From being an ‘add on’ to ‘the story,’ one Latina journalist is elevating the voices in her community
Growing up along the South Texas border, Nancy Flores, the daughter of two Mexican immigrants, made it her mission to uplift the voices of Latinos "a long time ago."
As a journalist for 17 years, most recently writing for The Austin American-Statesman, she says she'd try to always represent Latinos in her coverage. This year, her mission takes a new step with the relaunch of Austin Vida.
Austin Vida, a former music site that catered to Latinos in Austin, is coming back with a brand new team behind it and Flores at the helm as editor and publisher. The organization had previously been running since 2009 before ending online publishing five years ago. In the organization's resurgence, the digital newsletter relaunched last month, while the website relaunch will take place later this year on an unannounced date.
Between movements against racial injustice and Latinos disproportionately affected by COVID-19, Flores said this is exactly the right time to bring the publication back.
"Publications like Austin Vida need to exist, especially during this time," Flores said. "It was the perfect time to reimagine what (Austin Vida) could be for the future; and what it could be moving forward for another generation of Latinos in Austin, making sure they are seen and they feel heard."
In a growing city where Hispanics make up 34% of the population, there is a lack of English publications currently operating that directly speaks to the Latino experience. Flores says she hopes to fill the gap for Latinos who aren't seeing themselves in the mainstream media, who may not speak Spanish, who are second and third generation and various other circumstances because each Latino experience is different.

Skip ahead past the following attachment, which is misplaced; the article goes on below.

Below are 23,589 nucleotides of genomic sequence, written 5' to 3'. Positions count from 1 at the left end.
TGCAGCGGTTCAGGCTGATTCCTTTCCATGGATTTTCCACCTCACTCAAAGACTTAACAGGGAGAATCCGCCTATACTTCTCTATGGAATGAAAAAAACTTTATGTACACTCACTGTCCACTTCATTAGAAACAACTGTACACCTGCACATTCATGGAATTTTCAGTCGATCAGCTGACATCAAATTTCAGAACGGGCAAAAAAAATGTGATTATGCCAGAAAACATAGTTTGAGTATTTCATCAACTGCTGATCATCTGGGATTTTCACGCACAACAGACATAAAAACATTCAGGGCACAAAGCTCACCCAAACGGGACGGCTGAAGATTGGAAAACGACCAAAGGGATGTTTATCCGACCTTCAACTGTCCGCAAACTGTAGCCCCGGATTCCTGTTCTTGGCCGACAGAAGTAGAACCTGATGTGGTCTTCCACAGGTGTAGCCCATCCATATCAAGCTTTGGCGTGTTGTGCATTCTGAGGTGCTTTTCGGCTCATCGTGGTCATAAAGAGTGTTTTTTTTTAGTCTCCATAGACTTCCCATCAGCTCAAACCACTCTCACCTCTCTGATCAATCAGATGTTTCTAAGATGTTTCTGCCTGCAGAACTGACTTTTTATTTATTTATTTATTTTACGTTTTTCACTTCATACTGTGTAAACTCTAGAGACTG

After almost three years living in Austin, Eli Rodriguez says he sometimes feels alienated in the city. Rodriguez lived in Puerto Rico for 26 years before moving to Detroit and then Austin.
"It feels like some Latino subcultures here in Austin are underrepresented," Rodriguez said. "Whenever I read or hear the news, a lot of us can't relate to it. I think I'd like to see or read a publication that sounds like us."
In its heyday, Austin Vida was that publication for Flores. She remembers reading Austin Vida as a young Latina and feeling like she was seen, so it was important for her to do this relaunch.
Flores said, "I don't ever want Latinos in Austin to feel like they don't belong because not only do they absolutely belong, but our stories are a big part of what makes Austin special."
Until the relaunch of first the site, the new organization is focusing on feedback from the community. Since November, it has been publishing event guides, promoting cultural awareness in the community as a start.